As a mother of nine-year-old fraternal girl twins, I have found my association in both the local chapter and the regional chapters of a mother of twins’ group to be invaluable.
One of the themes that I consistently hear repeated is “Should we put the twins in the same or different classes? A really interesting question from an educational psychology perspective.”
Should Twins be Separated in School?
Coming from the perspective of both a mother and a former elementary school teacher, I respond, “There is no pat answer. It depends upon the children and the school situation.” I think this decision is an individual one that must be made after evaluating several questions including:
- At this stage in their development are your twins extremely dependent on each other or do they easily make friends and play with different children.
- Are there any extenuating circumstances going on at home, such as a family illness or divorce, that would make you twins function easier by staying together or apart?
- Is there a situation at the school, such as a teacher or grouping of children that would make a particular classroom environment better for your children if they stayed together?
- What are your child’s thoughts on the subject? Are they looking forward to a separation or dreading it?
In the decisions I have made about my girls placement I have considered and weighed the responses to each of these questions each school year. I would like to tell you my experiences in hopes that they will both answer questions and raise new questions.
When my girls began pre-school I requested (okay, close to demanded before I wrote out the first check) that they stay together. I had been working outside of the house since the girls were 5 weeks old, but had previously left them with first a nanny and then in a home daycare environment. This was there first pre-school experience, and even though they weren’t nervous, I was. I felt the adjustment would be easier for them if they stayed together. And, somewhat selfishly, I felt more at ease knowing they would be together and looking out for each other.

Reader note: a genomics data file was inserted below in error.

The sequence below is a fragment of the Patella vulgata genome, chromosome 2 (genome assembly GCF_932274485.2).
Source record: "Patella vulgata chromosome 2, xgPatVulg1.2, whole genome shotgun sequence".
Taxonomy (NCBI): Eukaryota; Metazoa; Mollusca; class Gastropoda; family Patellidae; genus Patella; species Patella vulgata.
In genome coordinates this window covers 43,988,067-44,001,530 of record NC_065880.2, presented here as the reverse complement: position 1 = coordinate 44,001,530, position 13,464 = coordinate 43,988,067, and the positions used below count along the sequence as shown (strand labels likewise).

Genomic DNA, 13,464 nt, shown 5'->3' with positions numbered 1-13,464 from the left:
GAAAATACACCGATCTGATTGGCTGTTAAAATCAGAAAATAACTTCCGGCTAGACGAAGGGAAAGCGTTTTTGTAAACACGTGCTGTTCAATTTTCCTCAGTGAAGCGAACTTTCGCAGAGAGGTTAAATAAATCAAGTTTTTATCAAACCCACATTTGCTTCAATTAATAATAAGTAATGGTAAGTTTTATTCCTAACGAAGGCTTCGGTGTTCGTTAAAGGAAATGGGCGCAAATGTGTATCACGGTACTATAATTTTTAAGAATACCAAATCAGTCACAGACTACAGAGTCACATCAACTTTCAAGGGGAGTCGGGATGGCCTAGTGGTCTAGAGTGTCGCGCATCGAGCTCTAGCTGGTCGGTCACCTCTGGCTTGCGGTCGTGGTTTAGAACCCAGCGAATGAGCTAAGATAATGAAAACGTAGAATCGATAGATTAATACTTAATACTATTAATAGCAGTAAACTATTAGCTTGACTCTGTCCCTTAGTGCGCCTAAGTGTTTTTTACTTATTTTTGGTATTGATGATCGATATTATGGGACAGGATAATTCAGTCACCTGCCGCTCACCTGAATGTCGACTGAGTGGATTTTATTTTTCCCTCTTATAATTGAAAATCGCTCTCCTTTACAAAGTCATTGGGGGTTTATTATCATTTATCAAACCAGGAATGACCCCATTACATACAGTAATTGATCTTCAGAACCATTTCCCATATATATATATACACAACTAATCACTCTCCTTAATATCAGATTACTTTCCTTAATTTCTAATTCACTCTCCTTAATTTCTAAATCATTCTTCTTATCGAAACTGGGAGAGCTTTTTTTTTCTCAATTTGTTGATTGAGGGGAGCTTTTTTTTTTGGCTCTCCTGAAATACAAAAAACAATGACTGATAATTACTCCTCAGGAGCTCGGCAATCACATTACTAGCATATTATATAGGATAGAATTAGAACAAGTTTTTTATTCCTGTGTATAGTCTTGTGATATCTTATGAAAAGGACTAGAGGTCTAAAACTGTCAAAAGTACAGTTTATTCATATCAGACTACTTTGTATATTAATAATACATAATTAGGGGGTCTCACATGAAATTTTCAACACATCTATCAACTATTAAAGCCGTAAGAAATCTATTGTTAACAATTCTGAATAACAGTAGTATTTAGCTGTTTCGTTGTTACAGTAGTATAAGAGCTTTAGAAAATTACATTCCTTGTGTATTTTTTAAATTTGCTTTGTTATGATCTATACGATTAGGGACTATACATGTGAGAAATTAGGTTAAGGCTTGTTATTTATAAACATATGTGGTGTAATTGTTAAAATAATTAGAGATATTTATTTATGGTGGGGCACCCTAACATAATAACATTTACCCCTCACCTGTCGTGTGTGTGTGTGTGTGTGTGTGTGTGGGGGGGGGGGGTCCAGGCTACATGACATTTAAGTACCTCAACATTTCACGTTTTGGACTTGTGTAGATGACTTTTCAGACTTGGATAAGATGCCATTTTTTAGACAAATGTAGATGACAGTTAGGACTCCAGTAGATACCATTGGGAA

When it came time to enroll them in kindergarten, everyone in our family was looking forward to separate classrooms. My girls are quite different both in physical appearance and temperament. They were ready for time apart, and the transition into separate classrooms came easily. They both made new friends and flourished.
Before the start of first grade, I observed the different first grade classrooms, spoke to parents for input, and decided to not only keep the girls separated, but went one step further by selecting which teacher I thought would be best for each girl based upon the girls’ abilities and temperaments. Prior to the end of kindergarten I wrote a letter to the principal stating the reasons for my preferences.
At the start of first grade I was pleased to learn my requests had been granted. Again, both girls flourished in their separate environments. But, there was one factor I had not considered. At this stage, both of my girls were academically advanced. For whatever reasons the school administration decided to take a group of six of the most advanced first graders and put them all in the same classroom. One of my daughters was part of this group. The other one would have been as well, but was not in this classroom because she was a “twin”. Throughout the year the girls were constantly comparing activities, and I was constantly shielding questions such as “why are her spelling words harder” and “why does she get to learn that.”
Prior to the start of second grade I spoke to the principal about classroom placements for second grade. To complicate matters, our school was converting to a year-round schedule. We live in an area of Southern California that is rapidly expanding. Because of overcrowding, a year round schedule was being implemented, allowing for two classrooms of each grade per track. So, with only two classrooms to choose from, my choice was narrowed down to “together or not!”
I voiced my concern that one of my daughters not be left behind academically just because she was a twin. I stated that in the best of worlds, I wanted them separated, but if this core academic group were kept together in second grade, I would request that both girls be in the same classroom. I was assured that the grouping would be dispersed between the two classrooms and that the girls would be separated.